And even as Zhou’s arrest is undeniably a spectacular development, Xi’s campaign is still going to struggle to really take on China’s corruption problem.
That Zhou is merely a retired PSC member – an effectively toothless tiger – could undermine Xi’s campaign. His behaviour was not corrected during his time in formal high office, and the damage has already been done.
As one of China’s “red princelings” himself, Xi also faces the public outcry towards this privileged group and their enormous wealth.
Meanwhile, some of the new anti-corruption measures could be a bridge too far. For example, Miyun, a suburban Beijing county, has set up a team to supervise ordinary officials’ behaviour after work. Their whereabouts outside the office will be reported back, as will their performance at work. This could infringe upon an individual’s privacy, as officials are private individuals in their own time.
Measures such as these will remind Chinese people of the early years of the Cultural Revolution, where neighbours were spying each other – throwing society into chaos.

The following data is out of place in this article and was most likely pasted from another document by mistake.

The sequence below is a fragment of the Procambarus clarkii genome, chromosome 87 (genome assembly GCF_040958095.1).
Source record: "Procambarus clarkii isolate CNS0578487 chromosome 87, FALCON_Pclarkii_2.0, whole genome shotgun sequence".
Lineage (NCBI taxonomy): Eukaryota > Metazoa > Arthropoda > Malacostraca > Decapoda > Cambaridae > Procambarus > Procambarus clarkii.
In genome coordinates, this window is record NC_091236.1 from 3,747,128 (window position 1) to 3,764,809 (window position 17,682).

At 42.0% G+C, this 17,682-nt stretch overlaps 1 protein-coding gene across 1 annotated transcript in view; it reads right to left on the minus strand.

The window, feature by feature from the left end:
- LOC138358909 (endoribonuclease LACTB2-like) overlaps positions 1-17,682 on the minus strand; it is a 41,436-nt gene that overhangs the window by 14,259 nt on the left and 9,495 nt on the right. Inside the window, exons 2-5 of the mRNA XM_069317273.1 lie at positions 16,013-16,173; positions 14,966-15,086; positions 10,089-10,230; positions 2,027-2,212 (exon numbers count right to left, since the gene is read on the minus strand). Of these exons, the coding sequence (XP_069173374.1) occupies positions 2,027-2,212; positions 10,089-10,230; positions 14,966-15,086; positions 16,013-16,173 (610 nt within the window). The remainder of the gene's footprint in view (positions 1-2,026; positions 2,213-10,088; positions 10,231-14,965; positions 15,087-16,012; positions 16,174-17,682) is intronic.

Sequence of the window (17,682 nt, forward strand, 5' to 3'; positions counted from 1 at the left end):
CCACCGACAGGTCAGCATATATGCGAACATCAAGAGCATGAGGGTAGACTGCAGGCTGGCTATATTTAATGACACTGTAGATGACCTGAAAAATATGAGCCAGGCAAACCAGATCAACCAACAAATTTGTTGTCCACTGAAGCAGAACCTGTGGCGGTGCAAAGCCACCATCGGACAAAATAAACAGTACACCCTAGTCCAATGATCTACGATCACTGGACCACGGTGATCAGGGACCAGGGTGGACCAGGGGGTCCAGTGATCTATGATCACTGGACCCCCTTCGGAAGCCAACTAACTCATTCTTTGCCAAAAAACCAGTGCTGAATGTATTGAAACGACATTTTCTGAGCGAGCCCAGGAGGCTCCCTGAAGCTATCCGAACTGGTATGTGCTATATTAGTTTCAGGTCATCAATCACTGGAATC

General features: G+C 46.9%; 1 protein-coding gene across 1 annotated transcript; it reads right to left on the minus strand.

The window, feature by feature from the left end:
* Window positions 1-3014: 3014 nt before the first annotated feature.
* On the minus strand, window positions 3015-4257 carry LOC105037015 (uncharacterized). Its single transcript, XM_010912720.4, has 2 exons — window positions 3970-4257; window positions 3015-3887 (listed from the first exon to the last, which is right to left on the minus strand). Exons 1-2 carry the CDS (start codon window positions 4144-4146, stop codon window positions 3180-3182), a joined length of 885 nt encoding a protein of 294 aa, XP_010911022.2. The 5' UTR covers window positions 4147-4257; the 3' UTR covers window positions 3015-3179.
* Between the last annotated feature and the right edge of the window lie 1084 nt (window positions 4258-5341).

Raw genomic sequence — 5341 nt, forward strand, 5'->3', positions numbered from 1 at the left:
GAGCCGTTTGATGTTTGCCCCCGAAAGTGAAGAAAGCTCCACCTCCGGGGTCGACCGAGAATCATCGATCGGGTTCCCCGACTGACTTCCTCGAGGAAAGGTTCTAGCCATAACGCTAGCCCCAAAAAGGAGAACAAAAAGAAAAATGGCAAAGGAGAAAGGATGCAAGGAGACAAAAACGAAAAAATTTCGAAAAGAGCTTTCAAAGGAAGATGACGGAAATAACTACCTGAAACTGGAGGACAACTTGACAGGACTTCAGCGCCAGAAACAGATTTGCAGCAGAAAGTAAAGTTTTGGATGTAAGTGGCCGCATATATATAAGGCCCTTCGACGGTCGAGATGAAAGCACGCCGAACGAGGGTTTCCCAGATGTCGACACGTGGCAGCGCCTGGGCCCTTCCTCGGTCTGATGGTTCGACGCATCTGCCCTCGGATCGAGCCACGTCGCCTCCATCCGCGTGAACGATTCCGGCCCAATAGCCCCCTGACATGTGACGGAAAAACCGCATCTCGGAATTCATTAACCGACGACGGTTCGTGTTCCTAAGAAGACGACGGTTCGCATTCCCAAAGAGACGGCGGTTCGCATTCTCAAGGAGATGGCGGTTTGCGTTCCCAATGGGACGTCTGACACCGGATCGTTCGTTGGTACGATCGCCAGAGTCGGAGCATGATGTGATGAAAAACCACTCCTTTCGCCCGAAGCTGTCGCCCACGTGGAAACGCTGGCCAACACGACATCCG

Going on the basis of the Bo Xilai case, it usually takes about a year and a half to investigate and sentence officers as high ranking as Party Committee members. For a PSC member, albeit a retired one, it may be longer. Therefore, we might not hear about the case of Zhou Yongkang again until late 2015 or early 2016.
Between now and then, Xi faces a big dilemma over whether to charge Zhou with only allegations of monetary corruption or to include political ones as well – such as rumoured attempts at a coup. Political charges risk severely damaging the party’s image; they would be a public admission of internal struggles and divisions.
As a highly acclaimed academic in Shanghai (who asked to remain anonymous) pointed out to me, it’s hard to see the end goal of Xi’s campaign. It’s unclear whether it is merely intended to clean out the political class or has the interests of China’s ordinary citizens in mind too.
But at the same time, the boost the campaign has given to Xi’s reputation cannot be underestimated. Ultimately, Zhou and his corrupt ilk are false tigers, captured by an all-powerful one; for all that his precise ends remain uncertain, after a year and half in office, Xi Jinping has showed the world and the Chinese political scene who the real tiger is.